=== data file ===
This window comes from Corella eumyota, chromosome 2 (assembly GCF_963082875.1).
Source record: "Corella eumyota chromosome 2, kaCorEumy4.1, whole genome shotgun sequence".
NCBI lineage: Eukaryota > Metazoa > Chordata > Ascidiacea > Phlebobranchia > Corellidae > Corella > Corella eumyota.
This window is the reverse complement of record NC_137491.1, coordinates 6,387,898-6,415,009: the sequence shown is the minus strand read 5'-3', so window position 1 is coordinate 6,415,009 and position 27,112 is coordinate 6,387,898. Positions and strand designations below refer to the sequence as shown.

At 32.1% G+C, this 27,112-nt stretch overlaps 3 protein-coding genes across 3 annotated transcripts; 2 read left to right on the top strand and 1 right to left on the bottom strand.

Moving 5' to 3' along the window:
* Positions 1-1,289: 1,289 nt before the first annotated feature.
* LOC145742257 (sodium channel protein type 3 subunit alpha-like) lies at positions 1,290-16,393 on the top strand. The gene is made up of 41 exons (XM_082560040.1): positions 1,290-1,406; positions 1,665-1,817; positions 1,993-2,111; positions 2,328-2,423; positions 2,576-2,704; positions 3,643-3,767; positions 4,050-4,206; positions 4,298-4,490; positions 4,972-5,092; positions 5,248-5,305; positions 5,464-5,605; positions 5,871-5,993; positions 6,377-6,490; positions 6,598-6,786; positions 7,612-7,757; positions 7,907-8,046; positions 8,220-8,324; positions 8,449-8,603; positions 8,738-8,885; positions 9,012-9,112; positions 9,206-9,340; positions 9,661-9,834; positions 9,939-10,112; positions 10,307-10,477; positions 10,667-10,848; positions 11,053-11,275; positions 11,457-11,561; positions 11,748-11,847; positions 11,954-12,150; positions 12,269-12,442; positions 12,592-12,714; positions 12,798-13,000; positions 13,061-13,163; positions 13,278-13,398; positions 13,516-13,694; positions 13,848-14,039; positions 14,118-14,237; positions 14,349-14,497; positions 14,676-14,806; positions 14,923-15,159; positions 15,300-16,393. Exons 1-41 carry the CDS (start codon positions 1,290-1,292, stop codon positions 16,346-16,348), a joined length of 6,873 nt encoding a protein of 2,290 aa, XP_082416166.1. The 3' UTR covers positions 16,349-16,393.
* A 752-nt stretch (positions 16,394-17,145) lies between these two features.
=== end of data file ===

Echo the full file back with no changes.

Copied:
This window comes from Corella eumyota, chromosome 2 (assembly GCF_963082875.1).
Source record: "Corella eumyota chromosome 2, kaCorEumy4.1, whole genome shotgun sequence".
NCBI lineage: Eukaryota > Metazoa > Chordata > Ascidiacea > Phlebobranchia > Corellidae > Corella > Corella eumyota.
This window is the reverse complement of record NC_137491.1, coordinates 6,387,898-6,415,009: the sequence shown is the minus strand read 5'-3', so window position 1 is coordinate 6,415,009 and position 27,112 is coordinate 6,387,898. Positions and strand designations below refer to the sequence as shown.

At 32.1% G+C, this 27,112-nt stretch overlaps 3 protein-coding genes across 3 annotated transcripts; 2 read left to right on the top strand and 1 right to left on the bottom strand.

Moving 5' to 3' along the window:
* Positions 1-1,289: 1,289 nt before the first annotated feature.
* LOC145742257 (sodium channel protein type 3 subunit alpha-like) lies at positions 1,290-16,393 on the top strand. The gene is made up of 41 exons (XM_082560040.1): positions 1,290-1,406; positions 1,665-1,817; positions 1,993-2,111; positions 2,328-2,423; positions 2,576-2,704; positions 3,643-3,767; positions 4,050-4,206; positions 4,298-4,490; positions 4,972-5,092; positions 5,248-5,305; positions 5,464-5,605; positions 5,871-5,993; positions 6,377-6,490; positions 6,598-6,786; positions 7,612-7,757; positions 7,907-8,046; positions 8,220-8,324; positions 8,449-8,603; positions 8,738-8,885; positions 9,012-9,112; positions 9,206-9,340; positions 9,661-9,834; positions 9,939-10,112; positions 10,307-10,477; positions 10,667-10,848; positions 11,053-11,275; positions 11,457-11,561; positions 11,748-11,847; positions 11,954-12,150; positions 12,269-12,442; positions 12,592-12,714; positions 12,798-13,000; positions 13,061-13,163; positions 13,278-13,398; positions 13,516-13,694; positions 13,848-14,039; positions 14,118-14,237; positions 14,349-14,497; positions 14,676-14,806; positions 14,923-15,159; positions 15,300-16,393. Exons 1-41 carry the CDS (start codon positions 1,290-1,292, stop codon positions 16,346-16,348), a joined length of 6,873 nt encoding a protein of 2,290 aa, XP_082416166.1. The 3' UTR covers positions 16,349-16,393.
* A 752-nt stretch (positions 16,394-17,145) lies between these two features.